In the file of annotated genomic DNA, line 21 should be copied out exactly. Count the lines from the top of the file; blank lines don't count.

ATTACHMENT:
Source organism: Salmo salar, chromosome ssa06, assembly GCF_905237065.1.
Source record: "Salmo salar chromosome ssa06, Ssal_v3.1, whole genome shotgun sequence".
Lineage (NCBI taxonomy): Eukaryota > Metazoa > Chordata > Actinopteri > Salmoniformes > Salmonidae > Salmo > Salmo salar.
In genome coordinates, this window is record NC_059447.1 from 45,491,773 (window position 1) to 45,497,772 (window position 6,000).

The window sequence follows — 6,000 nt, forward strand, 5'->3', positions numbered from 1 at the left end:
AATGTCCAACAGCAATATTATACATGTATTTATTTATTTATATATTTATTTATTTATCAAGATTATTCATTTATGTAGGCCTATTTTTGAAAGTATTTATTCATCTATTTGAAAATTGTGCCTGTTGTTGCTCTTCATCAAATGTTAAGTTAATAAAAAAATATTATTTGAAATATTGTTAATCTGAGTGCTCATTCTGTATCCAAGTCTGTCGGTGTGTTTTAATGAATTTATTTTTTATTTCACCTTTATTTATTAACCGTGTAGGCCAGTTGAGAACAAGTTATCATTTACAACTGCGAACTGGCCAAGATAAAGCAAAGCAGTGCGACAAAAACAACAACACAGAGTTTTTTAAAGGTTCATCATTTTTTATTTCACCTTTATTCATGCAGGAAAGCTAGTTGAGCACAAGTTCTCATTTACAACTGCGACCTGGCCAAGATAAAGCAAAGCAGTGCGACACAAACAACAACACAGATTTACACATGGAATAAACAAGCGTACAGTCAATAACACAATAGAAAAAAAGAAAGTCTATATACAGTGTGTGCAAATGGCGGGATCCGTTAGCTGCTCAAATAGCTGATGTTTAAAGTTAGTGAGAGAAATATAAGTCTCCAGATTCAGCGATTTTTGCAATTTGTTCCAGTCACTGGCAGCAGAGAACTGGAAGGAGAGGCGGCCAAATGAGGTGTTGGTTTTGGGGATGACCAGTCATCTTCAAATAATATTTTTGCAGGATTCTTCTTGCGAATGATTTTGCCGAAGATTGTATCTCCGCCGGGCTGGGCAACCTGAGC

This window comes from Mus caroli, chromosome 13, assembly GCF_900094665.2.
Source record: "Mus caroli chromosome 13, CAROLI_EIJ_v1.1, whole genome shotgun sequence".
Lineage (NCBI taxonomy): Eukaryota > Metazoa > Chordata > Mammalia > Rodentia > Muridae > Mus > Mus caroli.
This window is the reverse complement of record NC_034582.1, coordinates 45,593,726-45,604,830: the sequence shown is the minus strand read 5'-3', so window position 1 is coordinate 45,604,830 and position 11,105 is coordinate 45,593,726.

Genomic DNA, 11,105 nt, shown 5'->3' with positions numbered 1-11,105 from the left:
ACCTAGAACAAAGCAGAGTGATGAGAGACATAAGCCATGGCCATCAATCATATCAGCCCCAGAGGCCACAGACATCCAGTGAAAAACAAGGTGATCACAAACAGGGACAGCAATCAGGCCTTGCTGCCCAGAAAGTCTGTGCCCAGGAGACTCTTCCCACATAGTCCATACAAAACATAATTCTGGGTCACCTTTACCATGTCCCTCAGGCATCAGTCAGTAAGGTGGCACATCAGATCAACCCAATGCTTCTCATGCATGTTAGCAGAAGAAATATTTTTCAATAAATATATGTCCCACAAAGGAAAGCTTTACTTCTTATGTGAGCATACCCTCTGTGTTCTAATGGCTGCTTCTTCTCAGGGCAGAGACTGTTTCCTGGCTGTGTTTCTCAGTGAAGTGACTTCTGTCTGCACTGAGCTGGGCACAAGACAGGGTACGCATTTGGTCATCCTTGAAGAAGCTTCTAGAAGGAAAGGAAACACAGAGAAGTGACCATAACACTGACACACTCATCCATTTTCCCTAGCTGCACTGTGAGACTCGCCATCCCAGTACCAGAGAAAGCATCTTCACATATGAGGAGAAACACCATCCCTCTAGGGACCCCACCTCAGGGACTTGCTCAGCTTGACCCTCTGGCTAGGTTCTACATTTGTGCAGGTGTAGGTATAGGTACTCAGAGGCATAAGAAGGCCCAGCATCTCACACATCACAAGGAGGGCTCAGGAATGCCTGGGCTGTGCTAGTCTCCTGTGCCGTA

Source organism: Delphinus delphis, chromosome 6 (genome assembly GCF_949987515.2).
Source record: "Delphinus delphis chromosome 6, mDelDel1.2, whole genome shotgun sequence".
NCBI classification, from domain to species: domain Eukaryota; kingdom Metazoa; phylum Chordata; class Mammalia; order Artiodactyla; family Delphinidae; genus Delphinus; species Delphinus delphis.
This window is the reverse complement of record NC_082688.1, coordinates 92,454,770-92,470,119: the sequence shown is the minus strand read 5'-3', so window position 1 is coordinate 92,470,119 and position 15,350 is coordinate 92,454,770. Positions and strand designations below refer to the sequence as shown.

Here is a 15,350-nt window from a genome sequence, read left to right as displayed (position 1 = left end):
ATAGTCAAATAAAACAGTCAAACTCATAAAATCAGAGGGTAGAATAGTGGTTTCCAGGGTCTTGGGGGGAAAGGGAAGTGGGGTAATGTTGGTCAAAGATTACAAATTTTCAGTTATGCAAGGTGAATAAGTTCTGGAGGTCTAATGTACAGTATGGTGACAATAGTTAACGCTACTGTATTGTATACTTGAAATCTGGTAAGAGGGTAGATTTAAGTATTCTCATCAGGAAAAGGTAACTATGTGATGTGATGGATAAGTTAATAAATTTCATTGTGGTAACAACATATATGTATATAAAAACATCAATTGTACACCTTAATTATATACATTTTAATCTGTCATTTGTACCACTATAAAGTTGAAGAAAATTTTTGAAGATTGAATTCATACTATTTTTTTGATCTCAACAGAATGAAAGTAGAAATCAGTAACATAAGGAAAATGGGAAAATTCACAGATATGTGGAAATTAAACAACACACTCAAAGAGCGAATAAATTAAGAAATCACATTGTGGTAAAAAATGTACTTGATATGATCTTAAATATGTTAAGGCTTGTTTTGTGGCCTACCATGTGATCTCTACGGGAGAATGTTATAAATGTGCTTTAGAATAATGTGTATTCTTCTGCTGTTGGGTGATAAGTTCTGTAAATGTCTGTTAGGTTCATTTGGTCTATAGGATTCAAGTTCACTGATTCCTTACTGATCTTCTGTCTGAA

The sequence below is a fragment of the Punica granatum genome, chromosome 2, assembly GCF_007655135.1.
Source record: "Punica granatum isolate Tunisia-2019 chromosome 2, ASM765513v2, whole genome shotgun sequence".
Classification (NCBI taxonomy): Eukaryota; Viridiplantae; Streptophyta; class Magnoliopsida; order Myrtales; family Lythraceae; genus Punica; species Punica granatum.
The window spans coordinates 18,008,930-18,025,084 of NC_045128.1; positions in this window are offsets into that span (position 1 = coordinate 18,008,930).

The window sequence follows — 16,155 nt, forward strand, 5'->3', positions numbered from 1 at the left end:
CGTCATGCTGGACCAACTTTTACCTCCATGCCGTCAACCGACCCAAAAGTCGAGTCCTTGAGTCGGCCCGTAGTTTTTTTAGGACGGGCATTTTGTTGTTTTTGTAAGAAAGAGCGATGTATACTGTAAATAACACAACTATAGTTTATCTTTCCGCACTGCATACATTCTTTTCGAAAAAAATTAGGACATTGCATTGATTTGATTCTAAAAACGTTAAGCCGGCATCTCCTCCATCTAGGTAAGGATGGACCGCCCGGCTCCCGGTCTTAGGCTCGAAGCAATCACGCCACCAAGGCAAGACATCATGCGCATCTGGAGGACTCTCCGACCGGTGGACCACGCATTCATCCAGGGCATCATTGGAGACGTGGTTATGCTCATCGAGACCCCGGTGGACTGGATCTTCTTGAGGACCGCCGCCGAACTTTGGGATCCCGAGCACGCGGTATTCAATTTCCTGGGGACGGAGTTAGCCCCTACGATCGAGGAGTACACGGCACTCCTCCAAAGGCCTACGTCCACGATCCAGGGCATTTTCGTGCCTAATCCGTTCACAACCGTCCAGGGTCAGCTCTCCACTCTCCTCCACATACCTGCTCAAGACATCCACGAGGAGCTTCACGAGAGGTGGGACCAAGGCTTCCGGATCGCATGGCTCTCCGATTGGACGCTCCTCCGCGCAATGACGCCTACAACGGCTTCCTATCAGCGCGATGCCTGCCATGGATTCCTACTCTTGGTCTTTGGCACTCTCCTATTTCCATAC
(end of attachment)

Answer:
Classification (NCBI taxonomy): Eukaryota; Viridiplantae; Streptophyta; class Magnoliopsida; order Myrtales; family Lythraceae; genus Punica; species Punica granatum.